Following the Second World War, a northern cannery combine negotiates for the purchase of a large tract of uncultivated Georgia farmland. The major portion of the land is owned by Julie Ann... See full summary »
John Phillip Law
The Dirty Dozen meet the Stiff Upper Lip. A British Petroleum executive (Michael Caine) is assigned to work with the British Army in North Africa handling port duties for incoming fuels. ... See full summary »
André De Toth
Robert Colomb, a famous TV newscaster, is married to Catherine, but is continually unfaithful. He is about to replace his current mistress, Mireille, with Jacqueline when he meets, and ... See full summary »
The venomous and amoral wife of a wealthy architect tries, any way she can, to break up the blossoming romance between her husband and his new mistress; a good-natured young widow who holds a dark past.
Brian G. Hutton
When young David Balfour arrives at his uncle's bleak Scottish house to claim his inheritance his relative first tries to murder him then has him shipped off to be sold as a slave in the ... See full summary »
A cautionary tale. A plane carrying a weapon more dangerous than a nuclear weapon goes down near Greece. To prevent panic, the officials go in dressed as tourists (who are dressed so ... See full summary »
An English teacher arrives on a sleepy Greek island to take up a vacant teaching post. The last man to hold the post committed suicide under mysterious circumstances. Slowly but surely, he is drawn into a bizarre game engineered by a reclusive local magician. The deeper into the game he is drawn, the more he senses danger... yet cannot seem to untangle himself from the fascinating and compelling influence that the game is having on his mind. Written by
Jonathon Dabell <email@example.com>
Being an arty psychological puzzle - and one which might well be not just incomprehensible but also meaningless - I'd always been interested in checking this film out; the fact that it was a critical and box-office failure made it doubly fascinating. Still, what must have seemed like the turkey of the year when new has, with time, acquired a certain charm all its own! On the surface, the film is certainly good-looking (shot by Billy Williams in numerous European locations, mainly a sunny Greek island) and boasts a fine score by Johnny Dankworth (which, in keeping with the film's theme, seems oddly unsuited to what's going on); the star cast responds competently to the mystifying plot (structured like a Chinese box - where past events are constantly re-enacted, identities exchanged and, of course, nothing is what it seems). Still, while Anthony Quinn may be everybody's idea of a Greek larger-than-life character, here he is saddled with an unbecoming Picasso hairstyle and, underneath it all, Michael Caine may well have been mirroring the bewilderment felt by his character since, in his autobiography, he singles out THE MAGUS as his worst film ever (though I personally would beg to differ and choose THE ISLAND  for that unenviable spot)!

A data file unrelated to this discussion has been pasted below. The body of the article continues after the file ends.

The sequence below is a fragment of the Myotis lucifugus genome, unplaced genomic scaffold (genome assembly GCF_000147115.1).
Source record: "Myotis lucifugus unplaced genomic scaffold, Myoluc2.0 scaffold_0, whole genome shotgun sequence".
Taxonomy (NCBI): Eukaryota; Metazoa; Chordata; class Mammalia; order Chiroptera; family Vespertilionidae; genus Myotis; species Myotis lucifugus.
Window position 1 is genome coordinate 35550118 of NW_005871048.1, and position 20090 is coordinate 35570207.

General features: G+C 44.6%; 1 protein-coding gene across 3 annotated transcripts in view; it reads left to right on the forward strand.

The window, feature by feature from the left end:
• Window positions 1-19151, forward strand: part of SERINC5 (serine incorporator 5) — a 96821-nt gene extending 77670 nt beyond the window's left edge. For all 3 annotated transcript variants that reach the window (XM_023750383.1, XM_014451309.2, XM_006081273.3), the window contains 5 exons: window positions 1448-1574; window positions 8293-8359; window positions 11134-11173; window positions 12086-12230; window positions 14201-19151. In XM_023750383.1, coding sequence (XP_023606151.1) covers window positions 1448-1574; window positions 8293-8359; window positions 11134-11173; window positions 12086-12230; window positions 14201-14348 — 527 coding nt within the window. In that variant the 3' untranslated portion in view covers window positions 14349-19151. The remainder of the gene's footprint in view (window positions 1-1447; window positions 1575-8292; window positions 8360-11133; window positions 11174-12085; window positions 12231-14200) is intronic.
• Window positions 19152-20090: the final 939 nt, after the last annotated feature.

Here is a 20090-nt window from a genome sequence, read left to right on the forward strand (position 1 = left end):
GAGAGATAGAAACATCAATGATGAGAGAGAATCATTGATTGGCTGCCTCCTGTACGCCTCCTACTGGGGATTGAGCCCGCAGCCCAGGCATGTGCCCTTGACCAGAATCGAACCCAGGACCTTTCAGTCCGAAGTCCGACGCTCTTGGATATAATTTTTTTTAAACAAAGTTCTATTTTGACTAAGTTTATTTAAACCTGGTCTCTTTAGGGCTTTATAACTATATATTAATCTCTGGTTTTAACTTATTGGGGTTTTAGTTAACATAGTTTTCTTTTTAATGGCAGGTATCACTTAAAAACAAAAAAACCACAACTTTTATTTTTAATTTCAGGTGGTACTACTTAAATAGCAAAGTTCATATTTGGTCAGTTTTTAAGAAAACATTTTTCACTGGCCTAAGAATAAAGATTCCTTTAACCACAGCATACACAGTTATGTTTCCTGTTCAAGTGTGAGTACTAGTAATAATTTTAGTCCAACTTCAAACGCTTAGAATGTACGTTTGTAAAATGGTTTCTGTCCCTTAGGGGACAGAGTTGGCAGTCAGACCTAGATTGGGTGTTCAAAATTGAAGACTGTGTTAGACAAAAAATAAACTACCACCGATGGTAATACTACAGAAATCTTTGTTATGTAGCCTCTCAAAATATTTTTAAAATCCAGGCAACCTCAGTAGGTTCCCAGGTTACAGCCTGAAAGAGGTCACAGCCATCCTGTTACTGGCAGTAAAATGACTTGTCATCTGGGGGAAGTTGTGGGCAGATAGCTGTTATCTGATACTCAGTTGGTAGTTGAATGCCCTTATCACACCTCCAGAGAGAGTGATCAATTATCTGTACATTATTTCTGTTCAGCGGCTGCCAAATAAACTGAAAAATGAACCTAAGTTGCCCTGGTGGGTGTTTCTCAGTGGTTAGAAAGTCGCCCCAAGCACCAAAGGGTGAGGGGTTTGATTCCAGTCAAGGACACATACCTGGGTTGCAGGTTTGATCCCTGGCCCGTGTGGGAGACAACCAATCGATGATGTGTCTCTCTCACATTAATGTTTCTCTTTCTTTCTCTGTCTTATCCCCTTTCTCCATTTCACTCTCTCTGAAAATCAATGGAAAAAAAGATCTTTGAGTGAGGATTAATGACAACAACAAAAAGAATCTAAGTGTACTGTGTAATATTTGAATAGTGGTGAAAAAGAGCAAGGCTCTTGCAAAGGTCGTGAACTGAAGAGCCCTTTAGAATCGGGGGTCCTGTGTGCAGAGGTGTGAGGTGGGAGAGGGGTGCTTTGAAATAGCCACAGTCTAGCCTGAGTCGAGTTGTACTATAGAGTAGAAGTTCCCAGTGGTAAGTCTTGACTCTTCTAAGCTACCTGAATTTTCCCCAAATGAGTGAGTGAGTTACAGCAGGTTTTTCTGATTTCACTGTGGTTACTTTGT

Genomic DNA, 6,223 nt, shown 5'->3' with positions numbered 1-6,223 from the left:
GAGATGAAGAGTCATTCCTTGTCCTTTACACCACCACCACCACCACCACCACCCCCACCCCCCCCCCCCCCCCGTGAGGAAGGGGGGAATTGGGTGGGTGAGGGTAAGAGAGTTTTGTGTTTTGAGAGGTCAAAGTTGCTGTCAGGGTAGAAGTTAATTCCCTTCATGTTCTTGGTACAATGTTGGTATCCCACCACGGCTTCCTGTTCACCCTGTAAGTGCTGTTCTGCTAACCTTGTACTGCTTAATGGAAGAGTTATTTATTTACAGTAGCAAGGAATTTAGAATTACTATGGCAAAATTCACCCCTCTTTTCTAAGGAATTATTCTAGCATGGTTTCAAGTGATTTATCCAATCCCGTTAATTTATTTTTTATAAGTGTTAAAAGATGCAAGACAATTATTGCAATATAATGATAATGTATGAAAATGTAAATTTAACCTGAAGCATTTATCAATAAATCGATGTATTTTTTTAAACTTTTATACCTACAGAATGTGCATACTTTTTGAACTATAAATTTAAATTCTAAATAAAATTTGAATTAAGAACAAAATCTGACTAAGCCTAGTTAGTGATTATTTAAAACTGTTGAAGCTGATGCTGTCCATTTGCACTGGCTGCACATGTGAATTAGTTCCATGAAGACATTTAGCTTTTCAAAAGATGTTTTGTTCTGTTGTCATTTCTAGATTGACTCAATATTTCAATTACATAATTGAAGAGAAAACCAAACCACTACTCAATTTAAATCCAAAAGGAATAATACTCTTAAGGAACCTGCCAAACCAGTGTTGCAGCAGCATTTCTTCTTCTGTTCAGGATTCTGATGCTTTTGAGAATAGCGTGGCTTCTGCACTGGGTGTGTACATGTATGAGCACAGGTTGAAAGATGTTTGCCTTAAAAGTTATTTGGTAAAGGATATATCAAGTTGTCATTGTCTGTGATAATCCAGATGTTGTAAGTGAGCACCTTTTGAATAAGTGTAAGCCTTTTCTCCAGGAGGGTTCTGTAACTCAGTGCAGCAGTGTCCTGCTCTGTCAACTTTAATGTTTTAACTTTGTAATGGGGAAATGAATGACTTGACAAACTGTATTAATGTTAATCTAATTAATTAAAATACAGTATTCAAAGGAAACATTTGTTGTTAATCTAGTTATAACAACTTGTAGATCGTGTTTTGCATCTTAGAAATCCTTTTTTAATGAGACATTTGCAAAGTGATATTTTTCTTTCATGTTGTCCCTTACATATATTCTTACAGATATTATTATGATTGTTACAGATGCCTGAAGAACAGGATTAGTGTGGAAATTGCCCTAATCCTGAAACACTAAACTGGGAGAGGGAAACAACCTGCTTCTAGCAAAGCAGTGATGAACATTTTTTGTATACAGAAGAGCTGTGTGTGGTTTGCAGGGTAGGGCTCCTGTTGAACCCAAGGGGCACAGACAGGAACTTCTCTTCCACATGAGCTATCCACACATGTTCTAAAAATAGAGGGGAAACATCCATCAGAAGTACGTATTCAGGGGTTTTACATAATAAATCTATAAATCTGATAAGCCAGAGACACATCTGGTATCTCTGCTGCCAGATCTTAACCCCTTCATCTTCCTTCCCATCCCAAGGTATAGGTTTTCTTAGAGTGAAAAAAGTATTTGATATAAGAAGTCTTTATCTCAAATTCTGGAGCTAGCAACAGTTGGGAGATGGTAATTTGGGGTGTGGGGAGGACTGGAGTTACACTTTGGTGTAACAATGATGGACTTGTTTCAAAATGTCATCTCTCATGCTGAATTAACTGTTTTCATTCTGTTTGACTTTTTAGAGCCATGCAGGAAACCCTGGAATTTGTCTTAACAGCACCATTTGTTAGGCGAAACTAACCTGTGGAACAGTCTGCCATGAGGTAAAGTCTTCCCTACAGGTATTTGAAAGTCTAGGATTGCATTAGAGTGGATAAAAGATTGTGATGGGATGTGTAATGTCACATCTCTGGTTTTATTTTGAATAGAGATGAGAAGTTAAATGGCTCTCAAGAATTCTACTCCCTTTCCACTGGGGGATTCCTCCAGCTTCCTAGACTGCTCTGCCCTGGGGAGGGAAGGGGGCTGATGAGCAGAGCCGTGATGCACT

Actually, it all reminded me of L'INVENZIONE DI MOREL (1974) - another obscure island-set drama where a man intrudes upon a remote community sharing an exclusive fantasy existence: incidentally, that film was partly shot in my native country and also featured Anna Karina (who in THE MAGUS has the rather thankless role of Caine's jilted girlfriend - though her performance is quite good and his callous treatment of Karina has a strong bearing on the main character's ultimate personal growth) as the mystery woman who captivates the hero; with this in mind, as I lay watching the film under review, I wondered at the possibilities had Karina exchanged her role with that of Candice Bergen (who's too young for her role but great to look at nonetheless).
Then again, the subject matter was far more congenial to a Joseph Losey rather than the journeyman Guy Green...and one can only surmise how different - and more significant - the film would have been in the former's hands! As it stands, there are some undeniably compelling passages but also a lot of shallow modishness (the skin-flick with Bergen and Julian Glover[!] at the climax is plain risible) and lame moralizing (the WWII flashback scenes, featuring a bizarrely but effectively cast Corin Redgrave as the Nazi Commandant, being especially maudlin).
At several points towards the end, it feels like the story is coming to some sort of conclusion but it just goes on and on, peeling off yet another layer to the meandering enigma; to get an inkling of what the film is like, just imagine watching two of the more cerebral episodes of the cult TV series "The Prisoner" (1967-68) back-to-back! In hindsight, the film's epitaph may have been delivered by none other than Woody Allen who once remarked that, if he had to live his life all over again, he would do everything exactly the same...except watch THE MAGUS. As for myself, I wouldn't mind taking another look at it in future: by then I'd be over the initial "shock" and could perhaps appreciate it better...
8 of 10 people found this review helpful.
Was this review helpful to you?